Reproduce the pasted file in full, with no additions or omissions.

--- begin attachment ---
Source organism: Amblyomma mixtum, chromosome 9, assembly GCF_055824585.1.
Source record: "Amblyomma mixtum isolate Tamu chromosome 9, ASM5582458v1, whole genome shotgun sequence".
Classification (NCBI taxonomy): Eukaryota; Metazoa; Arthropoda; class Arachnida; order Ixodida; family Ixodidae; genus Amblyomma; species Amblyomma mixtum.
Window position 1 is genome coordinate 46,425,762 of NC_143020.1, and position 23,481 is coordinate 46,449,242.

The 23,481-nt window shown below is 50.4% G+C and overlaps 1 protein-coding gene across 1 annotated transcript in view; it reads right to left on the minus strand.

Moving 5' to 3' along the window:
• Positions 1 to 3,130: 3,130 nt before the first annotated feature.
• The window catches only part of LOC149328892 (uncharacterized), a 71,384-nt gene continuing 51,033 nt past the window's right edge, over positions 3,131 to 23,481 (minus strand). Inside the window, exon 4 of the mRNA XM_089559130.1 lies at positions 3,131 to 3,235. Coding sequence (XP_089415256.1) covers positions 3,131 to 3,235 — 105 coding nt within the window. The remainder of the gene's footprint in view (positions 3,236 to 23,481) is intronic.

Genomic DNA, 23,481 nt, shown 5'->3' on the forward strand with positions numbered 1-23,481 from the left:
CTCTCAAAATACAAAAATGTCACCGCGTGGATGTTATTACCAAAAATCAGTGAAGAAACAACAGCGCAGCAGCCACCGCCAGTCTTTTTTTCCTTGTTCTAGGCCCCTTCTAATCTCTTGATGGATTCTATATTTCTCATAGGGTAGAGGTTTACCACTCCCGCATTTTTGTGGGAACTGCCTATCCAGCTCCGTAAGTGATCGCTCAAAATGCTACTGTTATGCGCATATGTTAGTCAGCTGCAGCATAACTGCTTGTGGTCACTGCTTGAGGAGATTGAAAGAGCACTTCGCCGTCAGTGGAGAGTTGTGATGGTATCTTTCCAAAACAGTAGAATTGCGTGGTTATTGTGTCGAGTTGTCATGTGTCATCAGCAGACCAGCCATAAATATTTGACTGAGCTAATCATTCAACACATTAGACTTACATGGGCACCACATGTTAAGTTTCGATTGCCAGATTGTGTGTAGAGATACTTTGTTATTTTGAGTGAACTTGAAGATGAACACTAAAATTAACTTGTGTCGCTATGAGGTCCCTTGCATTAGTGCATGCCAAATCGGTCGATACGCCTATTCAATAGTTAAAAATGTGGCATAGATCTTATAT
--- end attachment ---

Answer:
Source organism: Amblyomma mixtum, chromosome 9, assembly GCF_055824585.1.
Source record: "Amblyomma mixtum isolate Tamu chromosome 9, ASM5582458v1, whole genome shotgun sequence".
Classification (NCBI taxonomy): Eukaryota; Metazoa; Arthropoda; class Arachnida; order Ixodida; family Ixodidae; genus Amblyomma; species Amblyomma mixtum.
Window position 1 is genome coordinate 46,425,762 of NC_143020.1, and position 23,481 is coordinate 46,449,242.

The 23,481-nt window shown below is 50.4% G+C and overlaps 1 protein-coding gene across 1 annotated transcript in view; it reads right to left on the minus strand.

Moving 5' to 3' along the window:
• Positions 1 to 3,130: 3,130 nt before the first annotated feature.
• The window catches only part of LOC149328892 (uncharacterized), a 71,384-nt gene continuing 51,033 nt past the window's right edge, over positions 3,131 to 23,481 (minus strand). Inside the window, exon 4 of the mRNA XM_089559130.1 lies at positions 3,131 to 3,235. Coding sequence (XP_089415256.1) covers positions 3,131 to 3,235 — 105 coding nt within the window. The remainder of the gene's footprint in view (positions 3,236 to 23,481) is intronic.

Genomic DNA, 23,481 nt, shown 5'->3' on the forward strand with positions numbered 1-23,481 from the left:
CTCTCAAAATACAAAAATGTCACCGCGTGGATGTTATTACCAAAAATCAGTGAAGAAACAACAGCGCAGCAGCCACCGCCAGTCTTTTTTTCCTTGTTCTAGGCCCCTTCTAATCTCTTGATGGATTCTATATTTCTCATAGGGTAGAGGTTTACCACTCCCGCATTTTTGTGGGAACTGCCTATCCAGCTCCGTAAGTGATCGCTCAAAATGCTACTGTTATGCGCATATGTTAGTCAGCTGCAGCATAACTGCTTGTGGTCACTGCTTGAGGAGATTGAAAGAGCACTTCGCCGTCAGTGGAGAGTTGTGATGGTATCTTTCCAAAACAGTAGAATTGCGTGGTTATTGTGTCGAGTTGTCATGTGTCATCAGCAGACCAGCCATAAATATTTGACTGAGCTAATCATTCAACACATTAGACTTACATGGGCACCACATGTTAAGTTTCGATTGCCAGATTGTGTGTAGAGATACTTTGTTATTTTGAGTGAACTTGAAGATGAACACTAAAATTAACTTGTGTCGCTATGAGGTCCCTTGCATTAGTGCATGCCAAATCGGTCGATACGCCTATTCAATAGTTAAAAATGTGGCATAGATCTTATAT